The problem with ARP is not the company but the price. Figure 1 indicates ARP is moderately (5%) overvalued compared with my FY14 valuation, and it is necessary to look out to FY15 to find value. The expectations for required return (RR) and NROE implied by current prices are in Figure 2.


I think an average RR of 13% is justified, as ARP still has small-cap risk despite its strong record. Current prices of $12.54 imply a 11.7% RR, which I believe is too low even for a stock with this company’s record. Alternatively, a 37.8% NROE would produce a valuation equal to current prices with the 13% RR. A 37.8% NROE is not impossible, but I would prefer to be a little conservative to protect my downside. A forecast of 34% NROE is still significantly above consensus.

I would be more interested in the stock at prices around $10.70, but if I owned it at present I would not be too perturbed.

TPG Telecom Limited (ASX:TPG)

Consumer, wholesale and corporate telecommunications services provider TPG also posted a strong FY13 profit result recently, with 9% revenue growth and a 64% jump in earnings. The group added 130,000 subscribers to its home phone and broadband bundle plans. The result exceeded broader market expectations and TPG excited the market with plans to connect more buildings to its high-speed metro fibre network.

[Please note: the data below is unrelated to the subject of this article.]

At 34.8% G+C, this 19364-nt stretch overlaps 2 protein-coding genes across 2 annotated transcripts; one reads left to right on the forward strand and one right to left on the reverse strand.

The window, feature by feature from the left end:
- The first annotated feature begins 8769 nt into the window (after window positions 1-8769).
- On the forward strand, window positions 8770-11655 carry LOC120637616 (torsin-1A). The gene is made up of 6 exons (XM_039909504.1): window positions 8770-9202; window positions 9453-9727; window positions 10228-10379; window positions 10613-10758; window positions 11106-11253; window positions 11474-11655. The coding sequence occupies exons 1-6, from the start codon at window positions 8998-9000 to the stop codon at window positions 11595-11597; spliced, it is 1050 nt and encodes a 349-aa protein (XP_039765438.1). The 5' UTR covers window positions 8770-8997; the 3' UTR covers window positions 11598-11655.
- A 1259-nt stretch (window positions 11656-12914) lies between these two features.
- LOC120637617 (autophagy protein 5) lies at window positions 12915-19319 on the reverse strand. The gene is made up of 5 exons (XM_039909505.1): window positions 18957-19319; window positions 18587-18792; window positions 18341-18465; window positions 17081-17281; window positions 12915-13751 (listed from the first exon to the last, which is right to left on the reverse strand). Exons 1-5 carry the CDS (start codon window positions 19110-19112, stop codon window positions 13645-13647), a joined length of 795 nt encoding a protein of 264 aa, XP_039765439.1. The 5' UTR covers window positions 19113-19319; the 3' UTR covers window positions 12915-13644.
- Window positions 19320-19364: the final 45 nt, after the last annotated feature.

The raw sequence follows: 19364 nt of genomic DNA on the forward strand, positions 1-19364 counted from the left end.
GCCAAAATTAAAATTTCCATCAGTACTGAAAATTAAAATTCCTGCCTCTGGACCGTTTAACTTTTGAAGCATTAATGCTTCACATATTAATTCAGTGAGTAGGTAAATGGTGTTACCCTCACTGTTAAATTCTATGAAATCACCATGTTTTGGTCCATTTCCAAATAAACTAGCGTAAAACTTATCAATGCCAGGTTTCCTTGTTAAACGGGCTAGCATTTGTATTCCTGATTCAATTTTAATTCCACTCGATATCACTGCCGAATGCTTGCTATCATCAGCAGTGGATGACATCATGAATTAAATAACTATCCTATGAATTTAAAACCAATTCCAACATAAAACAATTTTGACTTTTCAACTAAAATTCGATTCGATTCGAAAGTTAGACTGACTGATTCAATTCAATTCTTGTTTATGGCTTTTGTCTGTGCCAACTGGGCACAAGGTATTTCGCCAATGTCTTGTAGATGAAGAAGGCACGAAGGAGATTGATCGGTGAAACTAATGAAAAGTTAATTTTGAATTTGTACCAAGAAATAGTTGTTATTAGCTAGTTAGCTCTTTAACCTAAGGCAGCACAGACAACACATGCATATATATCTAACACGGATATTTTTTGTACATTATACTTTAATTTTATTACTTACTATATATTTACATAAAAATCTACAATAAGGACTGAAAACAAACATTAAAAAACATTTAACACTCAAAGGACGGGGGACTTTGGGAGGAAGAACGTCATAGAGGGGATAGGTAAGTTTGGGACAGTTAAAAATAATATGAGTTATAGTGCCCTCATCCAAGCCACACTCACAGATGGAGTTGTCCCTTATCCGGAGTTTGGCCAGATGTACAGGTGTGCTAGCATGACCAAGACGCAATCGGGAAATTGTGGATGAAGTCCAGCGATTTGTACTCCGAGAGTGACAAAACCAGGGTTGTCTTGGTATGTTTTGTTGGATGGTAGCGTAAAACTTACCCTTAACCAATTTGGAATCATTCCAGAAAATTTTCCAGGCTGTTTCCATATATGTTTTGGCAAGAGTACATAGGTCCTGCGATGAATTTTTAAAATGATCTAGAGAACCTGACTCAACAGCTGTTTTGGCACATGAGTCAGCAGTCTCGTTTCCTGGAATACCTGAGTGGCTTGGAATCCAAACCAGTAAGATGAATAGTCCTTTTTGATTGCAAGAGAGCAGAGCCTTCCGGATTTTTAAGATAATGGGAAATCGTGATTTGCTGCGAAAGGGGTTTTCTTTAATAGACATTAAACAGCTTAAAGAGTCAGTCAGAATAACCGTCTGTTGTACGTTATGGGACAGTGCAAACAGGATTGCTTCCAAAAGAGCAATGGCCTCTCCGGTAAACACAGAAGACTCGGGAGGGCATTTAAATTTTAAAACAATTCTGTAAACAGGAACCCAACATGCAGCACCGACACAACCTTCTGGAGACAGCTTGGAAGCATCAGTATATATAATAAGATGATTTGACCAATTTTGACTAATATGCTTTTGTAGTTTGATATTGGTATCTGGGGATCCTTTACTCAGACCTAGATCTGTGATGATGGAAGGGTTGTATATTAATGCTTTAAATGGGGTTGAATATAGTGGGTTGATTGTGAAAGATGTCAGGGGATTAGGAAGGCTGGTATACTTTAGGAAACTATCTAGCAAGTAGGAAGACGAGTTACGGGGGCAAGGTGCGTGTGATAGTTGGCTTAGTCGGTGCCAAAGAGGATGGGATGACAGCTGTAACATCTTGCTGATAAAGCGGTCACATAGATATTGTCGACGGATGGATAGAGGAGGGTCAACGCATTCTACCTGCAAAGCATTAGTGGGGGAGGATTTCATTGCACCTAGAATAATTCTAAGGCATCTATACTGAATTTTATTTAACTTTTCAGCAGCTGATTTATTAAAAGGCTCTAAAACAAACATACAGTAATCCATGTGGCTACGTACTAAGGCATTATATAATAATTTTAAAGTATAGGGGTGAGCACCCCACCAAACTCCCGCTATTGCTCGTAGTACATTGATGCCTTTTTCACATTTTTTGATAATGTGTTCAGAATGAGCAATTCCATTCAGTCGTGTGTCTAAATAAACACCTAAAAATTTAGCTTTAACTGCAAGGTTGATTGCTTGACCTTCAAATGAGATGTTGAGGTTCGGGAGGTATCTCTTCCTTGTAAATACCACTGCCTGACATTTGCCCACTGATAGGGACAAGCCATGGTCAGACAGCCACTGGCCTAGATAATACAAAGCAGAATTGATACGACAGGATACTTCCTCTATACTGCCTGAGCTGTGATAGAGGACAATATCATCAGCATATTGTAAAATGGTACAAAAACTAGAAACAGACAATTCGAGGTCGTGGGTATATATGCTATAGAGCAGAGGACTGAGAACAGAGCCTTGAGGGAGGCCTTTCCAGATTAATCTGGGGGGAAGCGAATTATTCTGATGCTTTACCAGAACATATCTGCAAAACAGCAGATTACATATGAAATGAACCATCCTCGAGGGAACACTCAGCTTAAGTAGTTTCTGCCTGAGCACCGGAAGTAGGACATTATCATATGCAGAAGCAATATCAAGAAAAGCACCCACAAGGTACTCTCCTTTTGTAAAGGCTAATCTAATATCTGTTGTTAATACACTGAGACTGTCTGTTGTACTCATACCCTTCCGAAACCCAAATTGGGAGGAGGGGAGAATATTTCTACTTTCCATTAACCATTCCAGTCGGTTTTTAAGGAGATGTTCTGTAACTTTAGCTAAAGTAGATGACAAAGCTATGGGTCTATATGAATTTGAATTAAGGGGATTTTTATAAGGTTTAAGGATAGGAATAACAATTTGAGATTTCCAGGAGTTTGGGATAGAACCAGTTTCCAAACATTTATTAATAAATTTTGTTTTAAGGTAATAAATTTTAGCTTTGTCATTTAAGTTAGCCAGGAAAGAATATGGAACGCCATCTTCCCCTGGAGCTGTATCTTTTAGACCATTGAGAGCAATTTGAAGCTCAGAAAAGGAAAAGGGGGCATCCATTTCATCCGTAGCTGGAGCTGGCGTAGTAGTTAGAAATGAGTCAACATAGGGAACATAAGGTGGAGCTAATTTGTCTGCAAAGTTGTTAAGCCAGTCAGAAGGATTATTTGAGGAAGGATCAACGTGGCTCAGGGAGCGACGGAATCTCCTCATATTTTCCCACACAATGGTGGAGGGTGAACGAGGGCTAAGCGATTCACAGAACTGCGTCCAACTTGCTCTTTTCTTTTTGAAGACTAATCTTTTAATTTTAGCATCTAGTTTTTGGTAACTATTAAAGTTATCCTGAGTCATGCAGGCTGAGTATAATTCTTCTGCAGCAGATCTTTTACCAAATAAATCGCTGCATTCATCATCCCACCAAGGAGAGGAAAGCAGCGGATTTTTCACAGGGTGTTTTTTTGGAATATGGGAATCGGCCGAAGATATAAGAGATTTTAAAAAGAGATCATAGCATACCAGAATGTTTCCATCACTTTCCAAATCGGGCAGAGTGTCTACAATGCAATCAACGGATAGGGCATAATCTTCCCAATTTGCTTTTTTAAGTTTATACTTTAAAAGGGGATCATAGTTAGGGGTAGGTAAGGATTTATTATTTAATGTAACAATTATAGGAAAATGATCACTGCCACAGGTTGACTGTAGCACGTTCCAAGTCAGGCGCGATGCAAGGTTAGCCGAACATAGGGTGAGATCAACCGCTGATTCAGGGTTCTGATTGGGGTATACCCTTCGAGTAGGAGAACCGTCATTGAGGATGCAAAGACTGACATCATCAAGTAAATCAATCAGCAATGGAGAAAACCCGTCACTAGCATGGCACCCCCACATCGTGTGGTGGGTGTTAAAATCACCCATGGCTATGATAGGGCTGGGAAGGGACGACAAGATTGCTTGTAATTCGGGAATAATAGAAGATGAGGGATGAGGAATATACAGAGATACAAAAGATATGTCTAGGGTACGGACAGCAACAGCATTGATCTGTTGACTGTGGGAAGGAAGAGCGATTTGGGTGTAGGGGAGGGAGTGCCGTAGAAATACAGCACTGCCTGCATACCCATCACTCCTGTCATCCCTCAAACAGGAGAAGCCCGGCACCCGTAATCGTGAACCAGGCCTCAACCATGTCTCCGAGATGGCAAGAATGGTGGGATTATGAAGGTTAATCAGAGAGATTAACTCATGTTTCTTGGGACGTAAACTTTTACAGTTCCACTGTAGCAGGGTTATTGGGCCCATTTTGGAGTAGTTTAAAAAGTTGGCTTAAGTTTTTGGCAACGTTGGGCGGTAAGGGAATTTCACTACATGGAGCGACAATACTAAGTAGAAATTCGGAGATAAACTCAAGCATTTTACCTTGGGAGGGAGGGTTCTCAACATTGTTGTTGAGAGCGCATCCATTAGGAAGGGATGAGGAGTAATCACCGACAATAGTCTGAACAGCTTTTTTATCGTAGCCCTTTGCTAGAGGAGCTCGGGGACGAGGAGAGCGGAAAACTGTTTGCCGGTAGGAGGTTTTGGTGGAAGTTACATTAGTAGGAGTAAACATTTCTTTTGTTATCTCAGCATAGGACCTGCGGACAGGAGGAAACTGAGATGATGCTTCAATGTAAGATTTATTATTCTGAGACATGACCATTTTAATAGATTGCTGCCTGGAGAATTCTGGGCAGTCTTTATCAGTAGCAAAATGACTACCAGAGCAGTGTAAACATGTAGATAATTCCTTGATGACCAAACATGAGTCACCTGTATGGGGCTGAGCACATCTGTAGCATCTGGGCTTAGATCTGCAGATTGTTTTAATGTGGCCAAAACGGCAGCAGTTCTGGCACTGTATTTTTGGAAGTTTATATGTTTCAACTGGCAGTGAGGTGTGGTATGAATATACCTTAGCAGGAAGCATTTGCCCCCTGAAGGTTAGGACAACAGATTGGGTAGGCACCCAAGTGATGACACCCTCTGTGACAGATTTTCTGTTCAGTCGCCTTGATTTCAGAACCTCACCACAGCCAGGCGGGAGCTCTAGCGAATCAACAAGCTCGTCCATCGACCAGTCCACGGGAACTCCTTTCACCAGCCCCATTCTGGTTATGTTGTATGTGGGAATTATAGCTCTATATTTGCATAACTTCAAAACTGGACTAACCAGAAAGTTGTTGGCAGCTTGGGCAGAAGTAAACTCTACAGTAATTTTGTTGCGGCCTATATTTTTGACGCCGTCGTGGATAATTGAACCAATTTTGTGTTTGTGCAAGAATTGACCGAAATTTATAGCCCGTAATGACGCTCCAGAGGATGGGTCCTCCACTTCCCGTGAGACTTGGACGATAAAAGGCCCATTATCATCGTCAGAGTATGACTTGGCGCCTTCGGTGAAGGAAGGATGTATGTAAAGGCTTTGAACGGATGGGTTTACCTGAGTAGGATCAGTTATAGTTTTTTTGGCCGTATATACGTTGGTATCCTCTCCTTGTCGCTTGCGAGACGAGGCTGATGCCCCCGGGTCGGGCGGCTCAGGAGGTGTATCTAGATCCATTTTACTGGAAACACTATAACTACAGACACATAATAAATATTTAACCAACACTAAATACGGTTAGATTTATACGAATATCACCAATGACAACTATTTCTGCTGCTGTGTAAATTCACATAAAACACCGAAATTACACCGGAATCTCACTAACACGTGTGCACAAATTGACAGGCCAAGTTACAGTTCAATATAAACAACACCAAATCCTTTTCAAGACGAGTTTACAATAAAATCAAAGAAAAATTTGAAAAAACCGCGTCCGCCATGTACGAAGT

My analyst team lifted TPG’s forecast NROE from 25% to 26% to reflect improving profit and profitability forecasts and also lowered the RR from 13% to 12.5% to acknowledge the debt-free balance sheet and strength in cash flows, margins and profitability. TPG has a 10-year average NROE of 13% but the ratio is rising, with five and three-year figures of 20% and 25% respectively.

The market, in an overreaction to the excellent profit result, sent the shares to levels where the prospective return is now negative. Figure 3 below predicts a 25% fall in the share price if the stock converges to my $3.25 FY14 valuation. Should this happen, the small dividend would provide little comfort. Significantly, my 26% NROE is only marginally below the 26.9% market consensus. I don’t need to adopt a dramatically lower NROE to conclude the stock is overvalued.


The market is making aggressive assumptions of either a 9.9% RR or a 33% NROE to justify the current share price. A 9.9% RR implies no individual equity risk premium for TPG, which is unacceptable.


Super Retail Group Limited (ASX:SUL)